”As soon as I heard of the program, I went and applied as the cash transfer could help us in many areas of life, especially the education of our daughters,” said Sabreya, from Marsa Matrouh. Her daughter agreed. ‘I think everyone should get an education and no one should stay at home, she says. Here they fear that if a girl leaves her home to go to school [..she may be] in danger. But this is not true, the police are keeping everyone safe and the amount of people going to school is increasing.” But in addition to education access, Sabreya mentioned how she was able to save enough to buy a goat and pigeons to support her family. I am very grateful for that. At times when I don’t have work, I sell the meat or poultry. It’s a good project.”

Takaful and Karama was launched one year after Egypt embarked upon its bold economic reform program aimed at stabilizing the economy, creating jobs, and achieving sustainable growth. Although Egypt is slowly beginning to reap the benefits of this program, vulnerable citizens have suffered from the reforms’ negative short-term impacts such as price hikes.

To support the Egyptian government in mitigating the reforms’ negative short-term effects, the World Bank financed US$400 million for the Takaful and Karama operation in 2015. The Takaful part of the program transfers 325 Egyptian Pounds conditionally to households, providing they are compliant with certain, clearly defined requirements, such as all household children ages 6 to 18 have at least an 80% school attendance record, mothers, and children below age 6, visit health clinics four times a year, and other requisites like child growth monitoring records.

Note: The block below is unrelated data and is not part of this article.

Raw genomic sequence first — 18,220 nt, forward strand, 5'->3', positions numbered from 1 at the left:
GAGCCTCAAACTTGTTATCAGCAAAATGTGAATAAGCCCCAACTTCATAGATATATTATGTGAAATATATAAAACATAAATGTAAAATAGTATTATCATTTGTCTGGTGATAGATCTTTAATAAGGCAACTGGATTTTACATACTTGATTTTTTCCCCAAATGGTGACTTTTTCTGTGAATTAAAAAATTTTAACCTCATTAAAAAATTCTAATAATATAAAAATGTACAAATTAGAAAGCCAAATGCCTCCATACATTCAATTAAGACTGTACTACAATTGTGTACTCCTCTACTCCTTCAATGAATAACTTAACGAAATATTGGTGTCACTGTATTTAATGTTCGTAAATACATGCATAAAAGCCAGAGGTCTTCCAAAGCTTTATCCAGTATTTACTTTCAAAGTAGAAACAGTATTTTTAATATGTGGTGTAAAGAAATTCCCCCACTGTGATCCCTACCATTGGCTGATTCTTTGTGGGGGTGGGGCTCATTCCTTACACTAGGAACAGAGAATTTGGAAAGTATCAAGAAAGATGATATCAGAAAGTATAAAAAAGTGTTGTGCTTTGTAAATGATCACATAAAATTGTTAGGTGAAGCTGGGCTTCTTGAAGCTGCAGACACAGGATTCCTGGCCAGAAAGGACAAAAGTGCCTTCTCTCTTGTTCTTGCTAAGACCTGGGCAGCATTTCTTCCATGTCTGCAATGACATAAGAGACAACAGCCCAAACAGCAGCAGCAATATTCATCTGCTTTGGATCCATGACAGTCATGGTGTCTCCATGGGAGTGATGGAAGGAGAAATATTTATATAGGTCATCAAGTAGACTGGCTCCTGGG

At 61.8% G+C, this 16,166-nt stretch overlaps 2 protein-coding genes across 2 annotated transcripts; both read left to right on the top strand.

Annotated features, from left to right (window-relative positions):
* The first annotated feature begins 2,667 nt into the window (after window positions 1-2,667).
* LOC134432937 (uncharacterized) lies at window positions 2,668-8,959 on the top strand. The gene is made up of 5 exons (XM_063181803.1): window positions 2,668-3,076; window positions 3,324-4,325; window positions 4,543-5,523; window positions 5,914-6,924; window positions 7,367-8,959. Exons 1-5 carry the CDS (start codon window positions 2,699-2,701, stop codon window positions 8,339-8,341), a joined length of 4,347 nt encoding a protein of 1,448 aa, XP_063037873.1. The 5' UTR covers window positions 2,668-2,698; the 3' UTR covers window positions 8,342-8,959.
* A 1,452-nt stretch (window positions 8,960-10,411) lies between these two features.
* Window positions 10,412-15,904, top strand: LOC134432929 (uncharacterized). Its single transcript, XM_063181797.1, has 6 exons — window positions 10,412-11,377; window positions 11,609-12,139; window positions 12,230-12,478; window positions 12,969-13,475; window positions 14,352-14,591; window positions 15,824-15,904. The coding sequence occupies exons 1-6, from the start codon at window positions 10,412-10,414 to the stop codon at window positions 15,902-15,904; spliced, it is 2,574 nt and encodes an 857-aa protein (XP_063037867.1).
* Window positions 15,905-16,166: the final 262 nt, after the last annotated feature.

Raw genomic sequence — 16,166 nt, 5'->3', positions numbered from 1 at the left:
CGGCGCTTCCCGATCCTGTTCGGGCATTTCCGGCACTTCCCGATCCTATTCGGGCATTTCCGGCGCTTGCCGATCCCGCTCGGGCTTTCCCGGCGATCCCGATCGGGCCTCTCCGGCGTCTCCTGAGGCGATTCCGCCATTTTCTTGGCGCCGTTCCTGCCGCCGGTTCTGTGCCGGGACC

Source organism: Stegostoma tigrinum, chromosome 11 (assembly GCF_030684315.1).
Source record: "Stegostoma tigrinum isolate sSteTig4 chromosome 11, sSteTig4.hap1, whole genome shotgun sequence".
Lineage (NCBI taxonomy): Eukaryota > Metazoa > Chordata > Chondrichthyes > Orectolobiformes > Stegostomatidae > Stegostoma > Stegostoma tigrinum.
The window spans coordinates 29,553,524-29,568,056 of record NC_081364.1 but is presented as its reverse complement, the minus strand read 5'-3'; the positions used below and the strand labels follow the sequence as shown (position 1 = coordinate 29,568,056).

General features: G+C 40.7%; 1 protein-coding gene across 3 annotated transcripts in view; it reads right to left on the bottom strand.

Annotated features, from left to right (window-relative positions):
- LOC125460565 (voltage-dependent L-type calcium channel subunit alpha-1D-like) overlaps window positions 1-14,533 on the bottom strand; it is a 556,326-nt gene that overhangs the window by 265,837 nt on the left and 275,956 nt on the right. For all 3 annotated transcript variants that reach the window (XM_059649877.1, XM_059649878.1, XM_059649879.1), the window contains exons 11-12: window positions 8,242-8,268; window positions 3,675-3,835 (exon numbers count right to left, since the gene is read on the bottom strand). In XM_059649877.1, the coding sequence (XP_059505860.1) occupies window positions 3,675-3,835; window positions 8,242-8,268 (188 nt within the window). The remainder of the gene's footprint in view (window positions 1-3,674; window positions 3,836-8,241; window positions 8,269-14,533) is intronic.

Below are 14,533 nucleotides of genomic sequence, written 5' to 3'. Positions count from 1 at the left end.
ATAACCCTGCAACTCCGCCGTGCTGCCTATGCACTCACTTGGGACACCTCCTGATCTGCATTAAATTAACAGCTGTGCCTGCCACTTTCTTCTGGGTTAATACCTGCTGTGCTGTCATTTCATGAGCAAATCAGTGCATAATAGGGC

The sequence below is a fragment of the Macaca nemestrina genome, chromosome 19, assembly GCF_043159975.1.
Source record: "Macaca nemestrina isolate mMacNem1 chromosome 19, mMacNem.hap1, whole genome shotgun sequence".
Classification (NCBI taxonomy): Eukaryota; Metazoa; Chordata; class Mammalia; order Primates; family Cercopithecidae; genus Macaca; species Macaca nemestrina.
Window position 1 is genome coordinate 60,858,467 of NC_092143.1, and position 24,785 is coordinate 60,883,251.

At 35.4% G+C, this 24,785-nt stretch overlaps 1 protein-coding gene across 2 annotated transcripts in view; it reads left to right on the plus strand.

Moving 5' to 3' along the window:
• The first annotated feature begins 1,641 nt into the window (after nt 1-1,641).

”Through the Takaful pension, I was able to begin my small baking business at home. I bought two sacks of flour and started baking bread. People come and buy bread from me so I don’t need to leave my house,” said Sabah, a woman from Qena, Upper Egypt.

But apart from covering 10% of Egypt’s overall population, a recent independent impact evaluation conducted by the International Food Policy Research Institute (IFPRI) shows that Takaful had many impressive effects on women empowerment and economic inclusion such as: